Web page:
Apostle Paul wrote in his letter to the Romans: “…we rejoice in the hope of the glory of God. Not only so, but we also rejoice in our sufferings, because we know that suffering produces perseverance; perseverance, character; and character, hope. And hope does not disappoint us, because God has poured out his love into our hearts by the Holy Spirit, whom he has given us. —Romans 5:2-5
MPWM faithful reader, do you like pain? Do you like suffering? I certainly don’t. I reach for pain relief meds at the slightest sign of a headache. How and why should we rejoice in our suffering? Suffering is uncomfortable and painful.
Do you think Paul was speaking only of himself, perhaps in third person? I think not. Based on my belief in the inspired authenticity of the Bible, I believe he’s talking to Christian believers today. Reading Paul’s letters, it’s obvious that he had his share of suffering—painful experiences, troubles, trials and hardships.
In 2 Corinthians 11:24-27, Paul listed all he endured: 24 Five times I received at the hands of the Jews the forty lashes less one. 25 Three times I was beaten with rods. Once I was stoned. Three times I was shipwrecked; a night and a day I was adrift at sea; 26 on frequent journeys, in danger from rivers, danger from robbers, danger from my own people, danger from Gentiles, danger in the city, danger in the wilderness, danger at sea, danger from false brothers; 27 in toil and hardship, through many a sleepless night, in hunger and thirst, often without food, in cold and exposure. 28 And, apart from other things, there is the daily pressure on me of my anxiety for all the churches.
(Can you believe the audacity to complain about having to wait in rush-hour traffic?) Also, in his letter to the church at Philippi, which was written during imprisonment, Paul expressed his desire to know Christ better by partnering with Him in his suffering. Enduring much suffering for the cause of Christ taught Paul to be content in all circumstances. He encouraged the Philippians to cultivate this same ability. (Philippians 3:10-11; 4:11).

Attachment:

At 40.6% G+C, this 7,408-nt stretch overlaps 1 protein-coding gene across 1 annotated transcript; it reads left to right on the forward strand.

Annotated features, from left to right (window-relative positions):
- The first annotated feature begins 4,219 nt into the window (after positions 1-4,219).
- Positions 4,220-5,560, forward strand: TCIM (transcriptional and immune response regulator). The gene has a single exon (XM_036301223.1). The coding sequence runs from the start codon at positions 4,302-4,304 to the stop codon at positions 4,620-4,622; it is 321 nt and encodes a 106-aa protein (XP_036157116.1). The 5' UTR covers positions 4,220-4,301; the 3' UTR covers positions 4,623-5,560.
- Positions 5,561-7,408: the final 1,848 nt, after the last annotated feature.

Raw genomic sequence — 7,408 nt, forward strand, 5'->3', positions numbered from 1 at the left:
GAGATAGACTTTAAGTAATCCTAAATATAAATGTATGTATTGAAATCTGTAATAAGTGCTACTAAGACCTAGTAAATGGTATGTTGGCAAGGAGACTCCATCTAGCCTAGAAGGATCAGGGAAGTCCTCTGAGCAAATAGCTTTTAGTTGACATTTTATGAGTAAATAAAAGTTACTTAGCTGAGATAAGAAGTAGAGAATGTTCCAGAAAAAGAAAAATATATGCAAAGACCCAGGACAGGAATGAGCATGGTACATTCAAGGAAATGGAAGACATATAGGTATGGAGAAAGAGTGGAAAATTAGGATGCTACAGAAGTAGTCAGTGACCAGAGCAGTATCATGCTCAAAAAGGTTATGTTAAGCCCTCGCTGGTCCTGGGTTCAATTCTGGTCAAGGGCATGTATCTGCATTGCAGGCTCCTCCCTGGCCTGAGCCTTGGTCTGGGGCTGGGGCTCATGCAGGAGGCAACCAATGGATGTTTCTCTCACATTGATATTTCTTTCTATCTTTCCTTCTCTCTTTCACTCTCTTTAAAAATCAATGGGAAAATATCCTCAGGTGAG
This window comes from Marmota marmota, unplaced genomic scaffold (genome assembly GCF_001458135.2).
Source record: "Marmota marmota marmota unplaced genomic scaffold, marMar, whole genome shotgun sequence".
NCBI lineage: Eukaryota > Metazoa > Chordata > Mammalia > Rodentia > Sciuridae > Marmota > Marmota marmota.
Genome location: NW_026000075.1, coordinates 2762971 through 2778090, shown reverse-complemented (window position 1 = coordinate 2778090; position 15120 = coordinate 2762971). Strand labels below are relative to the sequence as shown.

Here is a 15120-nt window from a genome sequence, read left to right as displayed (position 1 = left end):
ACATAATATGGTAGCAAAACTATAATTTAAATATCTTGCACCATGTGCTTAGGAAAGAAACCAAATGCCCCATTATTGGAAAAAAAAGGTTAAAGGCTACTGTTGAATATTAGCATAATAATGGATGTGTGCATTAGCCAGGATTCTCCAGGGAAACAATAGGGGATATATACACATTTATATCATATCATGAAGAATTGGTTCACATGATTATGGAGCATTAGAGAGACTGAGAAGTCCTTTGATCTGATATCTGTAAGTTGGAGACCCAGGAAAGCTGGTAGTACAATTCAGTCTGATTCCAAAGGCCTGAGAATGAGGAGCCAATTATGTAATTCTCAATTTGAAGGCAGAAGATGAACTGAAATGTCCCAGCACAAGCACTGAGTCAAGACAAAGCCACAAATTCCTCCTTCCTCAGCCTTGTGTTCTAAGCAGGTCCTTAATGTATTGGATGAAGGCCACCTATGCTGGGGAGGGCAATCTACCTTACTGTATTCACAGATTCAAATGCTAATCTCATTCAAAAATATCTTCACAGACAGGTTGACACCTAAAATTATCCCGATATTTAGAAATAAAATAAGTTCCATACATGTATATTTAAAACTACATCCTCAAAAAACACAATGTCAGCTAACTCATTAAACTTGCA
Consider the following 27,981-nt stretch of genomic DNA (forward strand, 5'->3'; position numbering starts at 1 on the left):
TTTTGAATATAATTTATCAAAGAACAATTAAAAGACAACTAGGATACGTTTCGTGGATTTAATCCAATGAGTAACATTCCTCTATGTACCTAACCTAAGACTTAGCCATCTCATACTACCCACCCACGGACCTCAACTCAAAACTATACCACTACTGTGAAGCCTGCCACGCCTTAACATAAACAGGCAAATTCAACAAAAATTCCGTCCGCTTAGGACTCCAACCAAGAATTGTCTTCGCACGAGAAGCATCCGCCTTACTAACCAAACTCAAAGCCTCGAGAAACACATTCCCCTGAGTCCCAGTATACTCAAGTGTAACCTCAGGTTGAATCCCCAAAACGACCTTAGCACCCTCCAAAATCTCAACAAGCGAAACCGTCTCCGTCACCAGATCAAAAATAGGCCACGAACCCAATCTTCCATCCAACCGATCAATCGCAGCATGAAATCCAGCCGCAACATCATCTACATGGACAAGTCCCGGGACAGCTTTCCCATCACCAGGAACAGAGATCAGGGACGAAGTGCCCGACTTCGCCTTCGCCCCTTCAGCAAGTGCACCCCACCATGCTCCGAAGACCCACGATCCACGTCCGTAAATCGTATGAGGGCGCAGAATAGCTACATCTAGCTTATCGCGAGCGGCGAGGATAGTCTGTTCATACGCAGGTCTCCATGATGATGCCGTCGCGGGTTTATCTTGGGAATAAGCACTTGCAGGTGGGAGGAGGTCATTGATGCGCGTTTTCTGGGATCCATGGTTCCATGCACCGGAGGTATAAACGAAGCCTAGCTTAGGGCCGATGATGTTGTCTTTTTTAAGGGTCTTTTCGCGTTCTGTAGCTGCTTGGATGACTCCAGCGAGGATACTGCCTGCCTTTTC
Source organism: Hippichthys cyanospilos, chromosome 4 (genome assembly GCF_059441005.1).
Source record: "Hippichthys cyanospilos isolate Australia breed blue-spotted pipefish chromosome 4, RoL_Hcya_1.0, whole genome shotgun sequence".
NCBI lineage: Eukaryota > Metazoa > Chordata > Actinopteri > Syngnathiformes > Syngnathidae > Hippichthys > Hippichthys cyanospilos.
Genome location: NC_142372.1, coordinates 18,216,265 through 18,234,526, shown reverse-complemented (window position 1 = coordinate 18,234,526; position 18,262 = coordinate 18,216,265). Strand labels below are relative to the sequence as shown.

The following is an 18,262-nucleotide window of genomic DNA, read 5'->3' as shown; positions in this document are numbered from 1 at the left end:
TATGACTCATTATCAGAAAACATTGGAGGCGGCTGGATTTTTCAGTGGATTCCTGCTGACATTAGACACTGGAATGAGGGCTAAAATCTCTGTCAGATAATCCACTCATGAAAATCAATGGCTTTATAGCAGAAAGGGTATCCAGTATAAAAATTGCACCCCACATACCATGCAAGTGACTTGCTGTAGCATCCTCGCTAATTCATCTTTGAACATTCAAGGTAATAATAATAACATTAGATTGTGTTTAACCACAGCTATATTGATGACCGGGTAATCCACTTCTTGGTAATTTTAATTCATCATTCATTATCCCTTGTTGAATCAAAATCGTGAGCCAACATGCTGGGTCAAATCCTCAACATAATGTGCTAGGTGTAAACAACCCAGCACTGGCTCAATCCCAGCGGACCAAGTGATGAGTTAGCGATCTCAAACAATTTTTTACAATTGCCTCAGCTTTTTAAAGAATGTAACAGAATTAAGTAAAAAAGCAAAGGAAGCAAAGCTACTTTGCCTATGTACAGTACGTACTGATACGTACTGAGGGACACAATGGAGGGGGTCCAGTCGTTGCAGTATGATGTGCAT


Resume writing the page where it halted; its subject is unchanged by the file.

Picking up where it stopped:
The idea of Christians suffering today is frowned upon. The message of suffering is no longer on our list of sermon topics or Bible Study teaching series in the local church. On the rare occasions that the subject of suffering comes up it is directed toward foreign countries plagued by enormous hardships, persecution, and suffering. Yet, in America the reality of suffering, hardships and adversity among Christians is evident by the long prayer lines, many prayer requests. Since suffering is on the rise, perhaps now is the time to teach people how to rejoice and not lose hope during tough times.
The disadvantages and distresses of life are more prevalent in our time than during Apostle Paul and the early Christians lifetime. Why? It’s a different world—larger population, different culture, along with changing socioeconomic factors. Without a doubt, life can be hard and painful…brutal in fact! The main point of emphasis Paul makes is that of our attitude during suffering. While going through the adversities of life, we must always have hope—an expectation that troubles won’t last always. Having this hope gives us a reason to rejoice…envision better. Secondly, we are able to rejoice when we “know” there is purpose for our pain. Knowing that God is intentional in allowing us to experience the unpleasantness and vicissitudes of life should motivate us. Our motivation is based on our knowledge of God. Know this: whatever God allows is to empower us to be better, do better, live better, and have a better relationship with Him; living in harmony with His plan for our lives. Ultimately, suffering is a process that produces Christ’s character in us.
How should I rejoice in suffering? By continuing to give God praise, being thankful and worshiping the Lord Jesus Christ in spite of hardships, trials and tribulation. Why should I rejoice? My hope (expectation) is solidified by my knowledge of what the outcome will be. (God always causes us to triumph in Christ (2 Corinthians 2:14). Although we have disappointments in life, hope and faith in God will not result in disappointment. He pours into us His love, which will sustain us through all life’s ups and down.